© 2013 Concerned Citizens of Western Montana

This post is the first installment of a three part series exposing the issues that caused the proposed CSKT Compact to fail.  We recently released our Critical Review of the CSKT Compact document to remind western Montanans about why this compact did not garner public or legislative support.  That document, along with this short series, establishes a springboard for our proposed comparative compact, intended to show what a good compact should have looked like had the state of Montana been well represented in these “negotiations”.

After many months of reviewing compact documents and attending the public meetings, it is our contention that after conceding everything to the CSKT in “negotiations”, leadership of the Compact Commission spent the past few years working very hard on trying to make the science, the narrative, the legal cases, and even the definitions in the compact documents “fit”, or dovetail nicely into a neat little package that would serve to justify or rationalize the state’s capitulation of its waters to the federal government and the CSKT.

FAIR AND EQUITABLE BY WHOSE STANDARD?

Governor Bullock calls the existing proposed CSKT Compact a FAIR agreement.  So does the Compact Commission, the Tribes and the Federal Government.

The Montana statute that created the Reserved Water Rights Compact Commission says:

…it is further intended that the state of Montana proceed under the provisions of this part in an effort to conclude compacts the EQUITABLE division and apportionment of waters between the state and its people and the several Indian tribes claiming reserved water rights within the state.”

The proposed compact isn’t even close to what an average person would call FAIR or EQUITABLE, so we wonder, have the definitions of these words changed recently?

FAIR -free from bias, dishonesty, or injustice.  Legitimately sought, pursued, done, given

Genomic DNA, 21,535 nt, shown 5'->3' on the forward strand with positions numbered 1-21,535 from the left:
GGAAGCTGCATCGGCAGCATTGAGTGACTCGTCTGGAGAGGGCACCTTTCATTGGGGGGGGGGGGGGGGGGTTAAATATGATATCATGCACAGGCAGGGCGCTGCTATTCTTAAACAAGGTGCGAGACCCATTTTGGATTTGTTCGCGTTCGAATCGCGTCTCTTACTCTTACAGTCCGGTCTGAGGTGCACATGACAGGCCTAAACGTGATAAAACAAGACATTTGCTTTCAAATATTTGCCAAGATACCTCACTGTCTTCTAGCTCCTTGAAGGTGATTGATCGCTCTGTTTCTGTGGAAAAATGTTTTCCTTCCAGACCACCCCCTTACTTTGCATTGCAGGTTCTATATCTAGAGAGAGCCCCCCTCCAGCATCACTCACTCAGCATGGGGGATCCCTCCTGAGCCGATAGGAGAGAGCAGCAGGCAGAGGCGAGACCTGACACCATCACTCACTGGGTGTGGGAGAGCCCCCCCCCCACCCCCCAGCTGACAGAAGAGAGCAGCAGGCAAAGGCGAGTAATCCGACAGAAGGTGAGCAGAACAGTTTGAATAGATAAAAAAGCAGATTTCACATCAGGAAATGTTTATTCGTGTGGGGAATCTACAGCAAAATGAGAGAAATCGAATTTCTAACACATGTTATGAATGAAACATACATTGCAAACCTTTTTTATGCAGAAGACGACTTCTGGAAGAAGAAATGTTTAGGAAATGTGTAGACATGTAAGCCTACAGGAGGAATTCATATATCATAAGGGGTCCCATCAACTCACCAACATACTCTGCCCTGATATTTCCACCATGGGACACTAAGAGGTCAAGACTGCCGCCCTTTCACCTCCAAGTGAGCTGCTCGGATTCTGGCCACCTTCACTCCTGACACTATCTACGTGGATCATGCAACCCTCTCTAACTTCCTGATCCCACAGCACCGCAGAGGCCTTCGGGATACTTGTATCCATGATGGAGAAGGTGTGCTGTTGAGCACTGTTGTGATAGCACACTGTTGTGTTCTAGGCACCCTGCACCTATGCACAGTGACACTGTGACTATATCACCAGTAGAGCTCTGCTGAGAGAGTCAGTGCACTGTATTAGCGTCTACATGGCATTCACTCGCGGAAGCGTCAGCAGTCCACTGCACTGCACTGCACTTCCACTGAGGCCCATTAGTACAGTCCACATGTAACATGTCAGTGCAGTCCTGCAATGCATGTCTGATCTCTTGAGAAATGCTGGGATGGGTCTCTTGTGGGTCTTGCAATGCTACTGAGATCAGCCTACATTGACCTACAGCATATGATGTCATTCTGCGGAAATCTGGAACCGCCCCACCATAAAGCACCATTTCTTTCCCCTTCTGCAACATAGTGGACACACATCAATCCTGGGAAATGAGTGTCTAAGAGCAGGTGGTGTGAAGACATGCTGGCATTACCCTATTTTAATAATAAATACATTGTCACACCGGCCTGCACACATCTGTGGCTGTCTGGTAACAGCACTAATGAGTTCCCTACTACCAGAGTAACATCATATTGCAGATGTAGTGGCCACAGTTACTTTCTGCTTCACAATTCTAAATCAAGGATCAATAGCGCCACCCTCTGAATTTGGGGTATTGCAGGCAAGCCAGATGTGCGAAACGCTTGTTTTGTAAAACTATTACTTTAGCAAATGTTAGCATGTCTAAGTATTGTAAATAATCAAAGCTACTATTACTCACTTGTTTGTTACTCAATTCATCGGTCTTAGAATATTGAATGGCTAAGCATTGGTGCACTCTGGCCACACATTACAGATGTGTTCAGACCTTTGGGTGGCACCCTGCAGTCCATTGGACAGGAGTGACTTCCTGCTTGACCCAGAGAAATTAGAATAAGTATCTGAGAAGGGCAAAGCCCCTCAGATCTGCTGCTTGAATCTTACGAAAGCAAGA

EQUITABLE -having or exhibiting equity : dealing fairly and equally with all concerned.  Existing or valid in equity as distinguished from law

Nope, no changes in the definitions of the words FAIR and EQUITABLE that we can see.  Yet state leadership, those entrusted to do the right thing by the Constitution, the laws and the people of Montana, tell us this is a fair and equitable agreement.

If it wasn’t these definitions that have changed, were there others that did?

STARTING OFF ON THE WRONG FOOT

The recitals and definitions in the beginning of the compact set the stage for the 1,200 or so pages that follow in the documents and appendices.  They are artfully and carefully written by attorneys, and are used to rewrite history, and to semantically attempt to justify the compact’s massive overreach by the federal government for control and ownership of the waters of western Montana.

The very first WHEREAS of the compact gives a clue as to where the compact will lead.

” WHEREAS, pursuant to the Hellgate Treaty of 1855, 12 Stat. 975, the Confederated Salish and Kootenai Tribes reserved the Flathead Indian Reservation; “

This recital uses the Tribe’s view of their own history, rather than actual history.  It was the federal government that reserved the land upon which the reservation exists, and that is why the state is allowed to settle or adjudicate the Flathead Reservation’s federal reserved water right.  If this weren’t the case, the state could not be at the table, and this would not be a McCarren Amendment proceeding.

FROM BAD TO WORSE

From the very beginning, the CSKT have been honest concerning their demands related to this compact.  They have insisted all along that they own all the water flowing through, under and over the Flathead Reservation.    Even in May of 2012, a tribal elder seated at the negotiating table stated:  “I personally stand here and claim all the water in my aboriginal territory as my water.  I will not nod my head until everything goes my way.” 

Persistence pays.  Historically the state called these demands non-starters, causing negotiations to end.  Unfortunately for the people of western Montana, sometime after 2008, the state gave up trying to protect the water rights of its citizens, and wrote a compact that gave in these CSKT demands that were once considered to be unreasonable.

The Compact defines the reservation without reference to or consideration of history and federal acts that resulted in the diminishment of reservation lands and valid non-Indian ownership of fee patent lands (private property) within the reservation boundary.  The definition of the Flathead Indian Reservation used in the proposed CSKT Compact is:

“All land within the exterior boundaries of the Indian Reservation established under the July 16, 1855 Treaty of Hellgate (12 Stat. 975), notwithstanding the issuance of any patent, and including rights-of-way running through the Reservation.”